Re: Hot water heater upper thermostat reset
Posted by bigbrother on February 22, 2004 at 16:24:23:
In response to Re: Hot water heater upper thermostat reset
: : I have a 40 gallon Rheem electric hot water heater. Abruptly last week, my wife declared that there "was no hot water". So, up into the attic to have a look, the upper thermostat reset button was tripped, reset it and voila, hot water. Except that now, 3 days later, it has done it again.

: : I have current running through the upper thermostat and heating element. I don't have any current running across the upper thermostat terminals that run to the lower thermostat (and, obviously, no current at the lower thermostat or heating element). However, I am unsure if I should always be able to measure current at the upper thermostat, or only when the lower element is actually supposed to be heating.

: : After that long and sad tale, my question is: How do I know which part is bad - the upper thermostat, the lower thermostat, or the lower heating element? In reading some of the other posts here dealing with electric HWH issues, I have seen references to "continuity testing", but I have no idea what this means. My preference would be to have someone professional come and look at the unit, but I live in rural Louisiana, and getting someone to come out is not so easy.

: : Any advice appreciated. Any solutions GREATLY appreciated.

: : Neal
: Neal: continuity example--say you know you only have one power cable coming to your house and three bare wires are sticking out of the ground in front yard.You don't know if the are "hot" or not. They all look the same but you are wary of them. So you call your little brother over and say touch that first wire-he does and his hair start smoking, then when he recover a bit you say touch that second wire- little brother does it again and the hair smoke again, by this time little brother is catching on but you tell him touch wire number three,he look at you and you tell him it will be the last time and he can ride in you car if he do it. So he touch the last wire and no smoke, brother is smiling. You say to him now get away and don't bother me till I need you to test continuity again. To recap what you have learned , wire 1 and 2 have continuity. Wire 3 does not have continuity with either 1 or 2 . If you don't have a little brother around all the time you can buy a continuity tester at the auto parts store for a few bucks. It has two leads on it attached to a small battery and flashlight type bulb that will light up instead of the smoking hair method. Be sure to turn the power OFF when using this method as you are supplying the power with the small battery. You can also go to radio shack and buy a circuittester/ohm meter/voltage tester/continuity tester all rolled into a little box with two leads that will do the same thing, cost about 15 bucks as I recall (turn POWER OFF) except you read a dial that is powered by a little battery. Read the little instruction book and it will tell you how to use it. You will vastly improve your knowledge base and can then do your own checking . Just remember when in doubt-don't do it. In case you missed it do continuity testing with power off from breaker box. Hope this helps--bigbrother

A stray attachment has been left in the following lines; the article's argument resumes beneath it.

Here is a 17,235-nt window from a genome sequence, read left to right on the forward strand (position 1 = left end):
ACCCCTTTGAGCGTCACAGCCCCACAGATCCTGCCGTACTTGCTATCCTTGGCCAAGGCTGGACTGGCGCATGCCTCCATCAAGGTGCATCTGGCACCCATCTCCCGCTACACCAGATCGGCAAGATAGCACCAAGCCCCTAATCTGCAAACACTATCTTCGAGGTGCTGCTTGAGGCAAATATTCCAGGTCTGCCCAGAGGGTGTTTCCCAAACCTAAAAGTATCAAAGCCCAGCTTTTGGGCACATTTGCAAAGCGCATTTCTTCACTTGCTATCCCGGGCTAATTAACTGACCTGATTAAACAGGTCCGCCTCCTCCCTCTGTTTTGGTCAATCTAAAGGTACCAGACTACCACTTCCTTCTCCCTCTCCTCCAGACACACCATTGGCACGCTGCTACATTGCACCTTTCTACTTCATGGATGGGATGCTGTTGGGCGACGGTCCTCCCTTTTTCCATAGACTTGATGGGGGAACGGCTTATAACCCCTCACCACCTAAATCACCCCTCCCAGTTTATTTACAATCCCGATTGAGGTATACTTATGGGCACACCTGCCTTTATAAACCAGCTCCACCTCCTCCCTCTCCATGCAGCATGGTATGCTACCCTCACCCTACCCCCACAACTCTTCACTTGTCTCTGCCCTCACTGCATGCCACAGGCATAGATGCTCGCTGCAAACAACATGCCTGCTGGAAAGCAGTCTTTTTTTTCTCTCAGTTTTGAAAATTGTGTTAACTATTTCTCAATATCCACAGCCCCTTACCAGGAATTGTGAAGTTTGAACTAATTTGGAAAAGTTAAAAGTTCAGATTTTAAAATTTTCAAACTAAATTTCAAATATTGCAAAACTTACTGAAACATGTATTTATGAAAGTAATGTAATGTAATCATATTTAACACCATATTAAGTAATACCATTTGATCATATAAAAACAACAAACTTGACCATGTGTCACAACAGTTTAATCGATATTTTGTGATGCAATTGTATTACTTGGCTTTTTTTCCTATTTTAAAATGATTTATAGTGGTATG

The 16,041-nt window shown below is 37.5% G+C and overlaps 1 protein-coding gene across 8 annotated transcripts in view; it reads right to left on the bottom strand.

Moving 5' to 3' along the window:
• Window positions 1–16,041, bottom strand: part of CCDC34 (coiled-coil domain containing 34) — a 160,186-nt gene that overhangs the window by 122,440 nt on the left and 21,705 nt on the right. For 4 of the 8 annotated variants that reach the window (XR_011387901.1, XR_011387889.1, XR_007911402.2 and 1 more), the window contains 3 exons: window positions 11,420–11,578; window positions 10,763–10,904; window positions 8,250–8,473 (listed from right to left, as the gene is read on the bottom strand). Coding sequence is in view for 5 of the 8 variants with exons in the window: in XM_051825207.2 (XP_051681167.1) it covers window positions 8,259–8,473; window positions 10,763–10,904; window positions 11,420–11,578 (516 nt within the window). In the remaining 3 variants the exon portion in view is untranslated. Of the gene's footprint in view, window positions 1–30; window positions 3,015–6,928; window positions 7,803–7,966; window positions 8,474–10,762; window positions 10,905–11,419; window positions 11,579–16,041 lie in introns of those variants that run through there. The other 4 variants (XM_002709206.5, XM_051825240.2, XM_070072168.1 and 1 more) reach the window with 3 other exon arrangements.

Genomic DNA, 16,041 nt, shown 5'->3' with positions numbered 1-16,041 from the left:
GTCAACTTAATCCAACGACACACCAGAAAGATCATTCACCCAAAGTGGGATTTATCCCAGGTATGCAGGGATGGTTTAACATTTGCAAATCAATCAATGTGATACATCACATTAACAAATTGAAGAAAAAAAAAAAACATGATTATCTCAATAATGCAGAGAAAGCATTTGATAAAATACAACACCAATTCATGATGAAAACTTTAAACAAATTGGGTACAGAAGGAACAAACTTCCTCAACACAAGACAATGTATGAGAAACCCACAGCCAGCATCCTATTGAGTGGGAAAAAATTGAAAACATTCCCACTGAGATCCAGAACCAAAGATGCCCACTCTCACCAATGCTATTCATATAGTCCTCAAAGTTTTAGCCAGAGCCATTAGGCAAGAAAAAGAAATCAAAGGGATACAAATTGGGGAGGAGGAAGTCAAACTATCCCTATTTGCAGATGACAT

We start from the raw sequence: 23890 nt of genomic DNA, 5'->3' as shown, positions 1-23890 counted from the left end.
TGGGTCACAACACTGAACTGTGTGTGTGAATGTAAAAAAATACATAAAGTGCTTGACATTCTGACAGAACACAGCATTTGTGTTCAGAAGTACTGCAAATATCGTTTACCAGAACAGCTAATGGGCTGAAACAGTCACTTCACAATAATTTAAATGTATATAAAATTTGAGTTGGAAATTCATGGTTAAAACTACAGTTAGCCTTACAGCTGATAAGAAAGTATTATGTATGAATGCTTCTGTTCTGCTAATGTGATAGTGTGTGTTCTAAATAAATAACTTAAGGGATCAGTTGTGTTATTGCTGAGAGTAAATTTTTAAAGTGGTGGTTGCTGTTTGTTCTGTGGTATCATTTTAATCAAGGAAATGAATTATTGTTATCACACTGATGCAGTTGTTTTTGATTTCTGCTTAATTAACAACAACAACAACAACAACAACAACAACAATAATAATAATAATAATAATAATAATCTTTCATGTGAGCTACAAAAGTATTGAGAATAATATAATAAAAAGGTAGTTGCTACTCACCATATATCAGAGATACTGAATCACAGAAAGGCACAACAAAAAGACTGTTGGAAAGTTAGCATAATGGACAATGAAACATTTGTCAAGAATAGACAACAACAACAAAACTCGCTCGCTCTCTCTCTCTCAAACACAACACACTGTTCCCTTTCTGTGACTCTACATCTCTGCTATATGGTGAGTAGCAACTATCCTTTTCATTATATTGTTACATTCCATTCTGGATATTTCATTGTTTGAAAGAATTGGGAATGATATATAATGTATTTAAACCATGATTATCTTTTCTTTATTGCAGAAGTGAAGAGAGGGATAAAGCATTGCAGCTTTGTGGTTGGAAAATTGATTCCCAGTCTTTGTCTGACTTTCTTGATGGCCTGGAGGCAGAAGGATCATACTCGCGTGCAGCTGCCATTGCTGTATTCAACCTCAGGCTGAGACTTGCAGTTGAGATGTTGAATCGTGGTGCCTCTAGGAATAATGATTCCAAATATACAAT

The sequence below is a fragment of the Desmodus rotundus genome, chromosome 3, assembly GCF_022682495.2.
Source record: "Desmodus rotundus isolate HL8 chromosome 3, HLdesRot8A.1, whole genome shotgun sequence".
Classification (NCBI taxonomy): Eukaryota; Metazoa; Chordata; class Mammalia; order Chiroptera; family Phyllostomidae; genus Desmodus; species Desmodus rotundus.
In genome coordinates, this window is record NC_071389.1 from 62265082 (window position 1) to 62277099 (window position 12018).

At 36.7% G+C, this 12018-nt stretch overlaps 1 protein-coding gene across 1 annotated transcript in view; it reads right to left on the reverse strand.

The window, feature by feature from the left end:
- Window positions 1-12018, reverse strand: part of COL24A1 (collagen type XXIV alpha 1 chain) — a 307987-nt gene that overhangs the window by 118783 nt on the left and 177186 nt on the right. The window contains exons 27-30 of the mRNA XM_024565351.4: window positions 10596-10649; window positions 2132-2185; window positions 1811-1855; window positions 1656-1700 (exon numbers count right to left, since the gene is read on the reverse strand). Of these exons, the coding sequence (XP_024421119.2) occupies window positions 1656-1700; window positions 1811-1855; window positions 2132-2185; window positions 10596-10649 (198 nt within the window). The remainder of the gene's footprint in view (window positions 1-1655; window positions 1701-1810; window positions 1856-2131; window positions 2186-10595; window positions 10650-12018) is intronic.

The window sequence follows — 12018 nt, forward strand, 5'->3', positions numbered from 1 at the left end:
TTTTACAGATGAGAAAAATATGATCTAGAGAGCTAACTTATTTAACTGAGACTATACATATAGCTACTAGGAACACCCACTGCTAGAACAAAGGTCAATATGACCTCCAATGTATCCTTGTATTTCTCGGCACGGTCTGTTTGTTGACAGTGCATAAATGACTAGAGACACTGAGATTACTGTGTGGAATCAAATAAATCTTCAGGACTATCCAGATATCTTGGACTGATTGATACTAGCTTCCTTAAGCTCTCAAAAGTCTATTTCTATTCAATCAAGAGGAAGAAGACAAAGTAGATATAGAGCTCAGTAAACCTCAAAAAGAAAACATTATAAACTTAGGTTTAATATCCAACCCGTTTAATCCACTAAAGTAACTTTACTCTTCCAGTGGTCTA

Neal: After rereading my little story I feel I should add that: having current flowing from point to point is not the definition of continuity- it is the ability to carry current that matters in this context. If you have a single piece of wire and it is unbroken then both ends would have continuity with each other. Whether there is current or not. I hope someone can help you with your actual water heater problem.--bigbrother


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